Lot 311 - 2009 Bentley Continental GTC Speed
|Odometer reading||39,800 miles|
|Estimate||£48,000 - £54,000|
The Bentley Continental GT was the first car released by Volkswagen AG after their acquisition of the company in 1998 and was unveiled at the 2003 Geneva Motor Show, followed by Le Mans, Goodwood Festival of Speed and the annual Bentley Drivers Club meeting at Silverstone. The car differed significantly from the previous Continental R & T models in terms of its concept; although much of the car is hand-assembled, this Bentley is made in significantly larger numbers than previously. As a result, the price at launch was substantially less than the Continental R, thus exposing the car to a much wider and new customer base as a more affordable car. A Continental GTC is equipped with a 6.0 litre, twin-turbocharged W12 engine and produces 603bhp with an impressive top speed of 202mph. Torsen-based permanent four-wheel drive is standard.
Originally registered on 10th July 2009, this Bentley GTC Speed is in exceedingly good condition and comes with a full Bentley main dealer service history, the last service carried out five months ago. Finished in the great colour combination of black exterior and ebony black leather interior with piano black veneers and matching black hood, the car is fitted with Sat Nav and TV power heated seats, soft close doors and power boot lid; it is a delight to drive with the hood up or down. With a reputation for building stylish, quality cars it is fair to say Bentley got it right when the GTC Speed was launched. Supplied with a V5C registration document and a full years MoT test certificate, this is the ultimate ‘use everyday go anywhere vehicle’.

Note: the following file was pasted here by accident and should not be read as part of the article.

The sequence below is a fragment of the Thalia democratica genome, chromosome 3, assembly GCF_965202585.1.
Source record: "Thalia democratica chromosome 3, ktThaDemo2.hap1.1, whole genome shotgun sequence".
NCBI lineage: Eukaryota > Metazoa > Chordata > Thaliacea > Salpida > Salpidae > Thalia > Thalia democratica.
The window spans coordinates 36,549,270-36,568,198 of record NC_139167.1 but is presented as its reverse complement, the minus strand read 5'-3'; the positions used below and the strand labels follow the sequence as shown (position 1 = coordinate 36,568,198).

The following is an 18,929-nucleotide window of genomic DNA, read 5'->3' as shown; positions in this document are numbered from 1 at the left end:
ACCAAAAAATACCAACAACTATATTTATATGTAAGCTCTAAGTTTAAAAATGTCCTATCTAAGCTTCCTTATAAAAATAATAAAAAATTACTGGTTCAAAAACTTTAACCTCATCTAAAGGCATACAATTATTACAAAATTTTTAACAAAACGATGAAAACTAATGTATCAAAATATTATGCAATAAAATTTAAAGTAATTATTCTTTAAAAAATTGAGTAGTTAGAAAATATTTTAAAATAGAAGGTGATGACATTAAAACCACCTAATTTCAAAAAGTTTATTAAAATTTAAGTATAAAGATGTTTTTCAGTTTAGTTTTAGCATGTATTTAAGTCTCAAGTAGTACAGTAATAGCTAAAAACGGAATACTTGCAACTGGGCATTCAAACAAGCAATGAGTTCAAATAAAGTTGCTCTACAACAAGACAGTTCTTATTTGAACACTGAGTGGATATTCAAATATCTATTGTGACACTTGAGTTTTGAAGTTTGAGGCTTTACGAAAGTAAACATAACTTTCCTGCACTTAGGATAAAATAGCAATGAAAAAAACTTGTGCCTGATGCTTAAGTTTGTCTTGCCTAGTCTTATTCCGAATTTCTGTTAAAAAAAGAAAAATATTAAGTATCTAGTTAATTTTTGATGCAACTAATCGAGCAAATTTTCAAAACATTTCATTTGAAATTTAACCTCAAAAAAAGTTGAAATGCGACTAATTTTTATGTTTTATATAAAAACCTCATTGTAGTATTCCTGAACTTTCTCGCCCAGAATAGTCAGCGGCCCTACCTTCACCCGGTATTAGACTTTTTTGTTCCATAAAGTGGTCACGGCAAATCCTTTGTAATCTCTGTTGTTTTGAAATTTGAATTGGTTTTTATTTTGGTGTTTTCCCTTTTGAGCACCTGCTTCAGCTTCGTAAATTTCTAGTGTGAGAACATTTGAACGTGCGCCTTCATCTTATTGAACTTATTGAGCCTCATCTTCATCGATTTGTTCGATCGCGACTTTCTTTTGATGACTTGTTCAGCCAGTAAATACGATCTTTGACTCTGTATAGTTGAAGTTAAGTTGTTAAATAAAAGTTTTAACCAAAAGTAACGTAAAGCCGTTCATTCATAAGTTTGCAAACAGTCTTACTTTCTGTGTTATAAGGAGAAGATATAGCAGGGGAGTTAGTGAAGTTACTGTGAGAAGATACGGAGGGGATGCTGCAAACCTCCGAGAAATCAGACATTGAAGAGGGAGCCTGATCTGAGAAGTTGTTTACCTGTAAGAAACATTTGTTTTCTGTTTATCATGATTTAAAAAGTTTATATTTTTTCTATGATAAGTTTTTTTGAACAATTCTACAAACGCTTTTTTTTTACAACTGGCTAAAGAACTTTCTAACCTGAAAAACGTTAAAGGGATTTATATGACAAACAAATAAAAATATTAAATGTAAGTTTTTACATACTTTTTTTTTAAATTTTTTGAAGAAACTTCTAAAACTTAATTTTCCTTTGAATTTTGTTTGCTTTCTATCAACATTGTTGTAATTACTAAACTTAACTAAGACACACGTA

Interested parties should satisfy themselves as to the description and condition of each lot prior to the sale. Accordingly, buyers are on notice that each vehicle is offered ‘as is/as seen’ subject to the Terms and Conditions for the auction. Buyers are advised to inspect the vehicle in person or use a professional to carry out this service. Historics will not entertain disputes over descriptions.